While the lasagna baked, we enjoyed an extended happy hour and tried to catch up on the past few months. I was pleased to see that Dad ate a large portion of lasagna and a pretty large piece of cake for dessert. After dinner, the six of us played Oh Hell.

When we finished our game, Dad prepared his concoction of meds and applesauce. My parents said goodnight to us shortly after 9:00 P.M., and Rhoda and Mike left a few minutes later. My parents’ house could accommodate several guests, but because our house was still transitioning from a homecare environment, our friends opted to stay at a local hotel.  Stan and I cleaned up the kitchen and went to bed around 10:00 P.M.

March 6. The four of us were up and at ’em by 6:30 A.M. Stan and my father went to Lowe’s around 8:00 A.M. to buy light bulbs, which provided Dad with a good walk. Stan let him out at the door, but Dad walked around the store and then back to the car with the assistance of only his cane.

MOULTRIE DIGITAL GAME CAMERARhoda and Mike arrived for breakfast around 8:45 A.M. Mom and I prepared waffle batter and link sausage, and Dad ran the waffle iron. It was another nice meal, and Dad ate his fair share of waffles, and I restrained myself from reminding him to eat without talking. My parents liked to leave leftover waffles outside for woodland creatures, like foxes and possums, but the six of us didn’t leave enough for a mouse.

I had hoped that Rhoda and I could escape for a photo safari in a neighboring town, but the weather was too dreary for black and white film photography. At 10:30 A.M., I was itching to get away for a visit with Rhoda, so we decided to hit the road and hope for some sun. About 30 minutes later we arrived at the neighboring town of Cameron, and the clouds thinned out and delivered a sunny day and nice clouds. We found some abandoned and storm-damaged homes and spent some time getting close to the structures, most likely bordering on trespassing. We had such a great time that we got a little carried away and lost track of time.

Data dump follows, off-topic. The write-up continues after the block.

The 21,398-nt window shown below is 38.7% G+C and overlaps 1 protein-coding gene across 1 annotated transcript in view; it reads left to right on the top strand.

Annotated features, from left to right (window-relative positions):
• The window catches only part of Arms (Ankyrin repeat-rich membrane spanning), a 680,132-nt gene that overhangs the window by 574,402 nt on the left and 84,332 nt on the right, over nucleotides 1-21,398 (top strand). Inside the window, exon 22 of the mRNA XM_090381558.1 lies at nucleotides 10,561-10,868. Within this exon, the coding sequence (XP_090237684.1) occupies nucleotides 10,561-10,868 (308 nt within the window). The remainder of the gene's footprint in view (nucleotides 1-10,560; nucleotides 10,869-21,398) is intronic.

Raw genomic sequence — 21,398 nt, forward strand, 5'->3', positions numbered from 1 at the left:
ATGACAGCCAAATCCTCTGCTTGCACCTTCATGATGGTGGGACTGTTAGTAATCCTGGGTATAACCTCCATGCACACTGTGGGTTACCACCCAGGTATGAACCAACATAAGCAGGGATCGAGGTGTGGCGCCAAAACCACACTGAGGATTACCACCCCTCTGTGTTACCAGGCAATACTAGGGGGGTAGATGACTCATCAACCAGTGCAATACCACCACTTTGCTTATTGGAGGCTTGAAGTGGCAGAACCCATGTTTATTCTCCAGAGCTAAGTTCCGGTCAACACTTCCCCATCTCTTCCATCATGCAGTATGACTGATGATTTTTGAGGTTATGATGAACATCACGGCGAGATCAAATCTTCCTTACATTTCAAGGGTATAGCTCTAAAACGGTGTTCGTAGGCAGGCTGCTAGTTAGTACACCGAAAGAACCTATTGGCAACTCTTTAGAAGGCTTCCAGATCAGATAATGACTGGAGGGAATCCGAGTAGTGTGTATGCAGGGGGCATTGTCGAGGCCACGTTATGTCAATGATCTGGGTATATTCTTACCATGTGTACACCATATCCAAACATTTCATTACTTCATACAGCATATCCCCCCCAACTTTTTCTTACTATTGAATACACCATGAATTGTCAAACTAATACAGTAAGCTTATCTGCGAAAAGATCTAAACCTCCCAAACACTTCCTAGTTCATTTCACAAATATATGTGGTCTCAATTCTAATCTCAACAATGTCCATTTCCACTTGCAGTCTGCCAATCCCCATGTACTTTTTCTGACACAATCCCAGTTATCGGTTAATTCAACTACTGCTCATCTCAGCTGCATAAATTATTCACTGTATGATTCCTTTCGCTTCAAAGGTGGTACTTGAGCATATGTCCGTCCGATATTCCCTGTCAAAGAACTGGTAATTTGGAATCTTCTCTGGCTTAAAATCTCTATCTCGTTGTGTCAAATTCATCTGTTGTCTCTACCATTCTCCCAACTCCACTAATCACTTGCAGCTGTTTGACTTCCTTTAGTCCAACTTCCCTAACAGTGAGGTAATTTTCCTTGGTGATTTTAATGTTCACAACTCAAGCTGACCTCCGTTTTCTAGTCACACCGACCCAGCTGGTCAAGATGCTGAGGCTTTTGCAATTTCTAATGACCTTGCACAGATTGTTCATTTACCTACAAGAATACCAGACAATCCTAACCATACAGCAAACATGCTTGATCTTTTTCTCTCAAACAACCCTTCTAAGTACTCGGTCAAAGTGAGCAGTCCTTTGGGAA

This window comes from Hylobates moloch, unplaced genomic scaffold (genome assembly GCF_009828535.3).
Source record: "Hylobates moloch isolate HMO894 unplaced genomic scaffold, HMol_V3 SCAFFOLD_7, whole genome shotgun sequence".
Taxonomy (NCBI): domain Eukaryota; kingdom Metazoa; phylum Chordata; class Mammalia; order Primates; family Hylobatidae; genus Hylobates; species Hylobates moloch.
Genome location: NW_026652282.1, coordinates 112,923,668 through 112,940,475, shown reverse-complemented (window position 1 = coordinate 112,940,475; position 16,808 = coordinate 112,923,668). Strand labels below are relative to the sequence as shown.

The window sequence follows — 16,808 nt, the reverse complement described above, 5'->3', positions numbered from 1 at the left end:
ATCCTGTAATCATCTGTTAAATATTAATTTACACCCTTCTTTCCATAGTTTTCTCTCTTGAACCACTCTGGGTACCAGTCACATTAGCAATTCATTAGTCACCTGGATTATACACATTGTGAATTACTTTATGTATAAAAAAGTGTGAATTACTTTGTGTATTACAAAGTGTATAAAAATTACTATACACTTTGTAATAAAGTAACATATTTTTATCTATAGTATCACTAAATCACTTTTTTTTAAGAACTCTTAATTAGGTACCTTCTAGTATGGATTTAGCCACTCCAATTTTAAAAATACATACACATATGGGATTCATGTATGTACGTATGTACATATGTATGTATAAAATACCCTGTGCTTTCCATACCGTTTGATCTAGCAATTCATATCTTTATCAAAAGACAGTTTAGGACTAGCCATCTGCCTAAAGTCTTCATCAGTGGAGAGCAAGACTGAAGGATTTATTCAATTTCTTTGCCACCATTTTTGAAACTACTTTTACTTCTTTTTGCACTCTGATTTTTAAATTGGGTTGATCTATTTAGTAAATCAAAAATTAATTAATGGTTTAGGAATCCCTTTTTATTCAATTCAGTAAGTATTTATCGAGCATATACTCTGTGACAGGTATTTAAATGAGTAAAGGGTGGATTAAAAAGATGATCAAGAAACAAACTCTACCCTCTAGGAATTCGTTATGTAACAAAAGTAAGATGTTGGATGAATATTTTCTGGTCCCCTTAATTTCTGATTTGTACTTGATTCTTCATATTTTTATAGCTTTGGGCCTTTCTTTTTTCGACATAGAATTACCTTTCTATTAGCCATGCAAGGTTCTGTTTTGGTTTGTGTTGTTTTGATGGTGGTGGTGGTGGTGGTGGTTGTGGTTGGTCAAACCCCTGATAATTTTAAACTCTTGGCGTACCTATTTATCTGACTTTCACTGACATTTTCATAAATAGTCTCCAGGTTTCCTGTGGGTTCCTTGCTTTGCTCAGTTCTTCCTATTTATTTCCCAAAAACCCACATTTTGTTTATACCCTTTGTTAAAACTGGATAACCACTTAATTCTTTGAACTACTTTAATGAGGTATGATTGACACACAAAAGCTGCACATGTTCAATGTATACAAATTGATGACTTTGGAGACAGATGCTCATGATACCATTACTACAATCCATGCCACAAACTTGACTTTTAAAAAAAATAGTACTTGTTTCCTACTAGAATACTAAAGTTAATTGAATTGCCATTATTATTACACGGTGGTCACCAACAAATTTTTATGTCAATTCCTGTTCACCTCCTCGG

anotherFallCross2While we were gone, the guys and Mom watched part of a golf tournament on television. After eating such a large breakfast, Stan ordered salad takeout from Olive Garden for our light lunch. He ordered five servings and we still had tons of leftovers. Stan had to get back to Houston to care for our cats, so he left shortly before 3:00 P.M. The remaining five of us spent the rest of the afternoon visiting until happy hour. During happy hour, we shared some of our stories about the trials and tribulations that we had faced during the past few months. Unfortunately, Dad’s stories weren’t unique. Rhoda also relayed some disturbing stories about her father’s time in the hospital during the past year. We had a late dinner of tacos, which didn’t leave us any time for cards this evening.

Our friends left shortly after 8:30 P.M., after what seemed like a very short visit. I think that having our friends visit for the weekend was the perfect tonic for my parents, and for me. Happily, I would be back in Houston during the next weekend, and Stan and I would get to visit with our friends for two weekends in a row.

March 7. I was up early for work, but after having stayed up past my bedtime last night, I felt like I could have slept for another hour. Mom finally woke Dad after 6:00 A.M. After all of his physical activity during the weekend, he was pretty tired.  I knew how much he preferred zipping through the house in the wheelchair and was pleased that was starting out the day with the cane and not the wheelchair.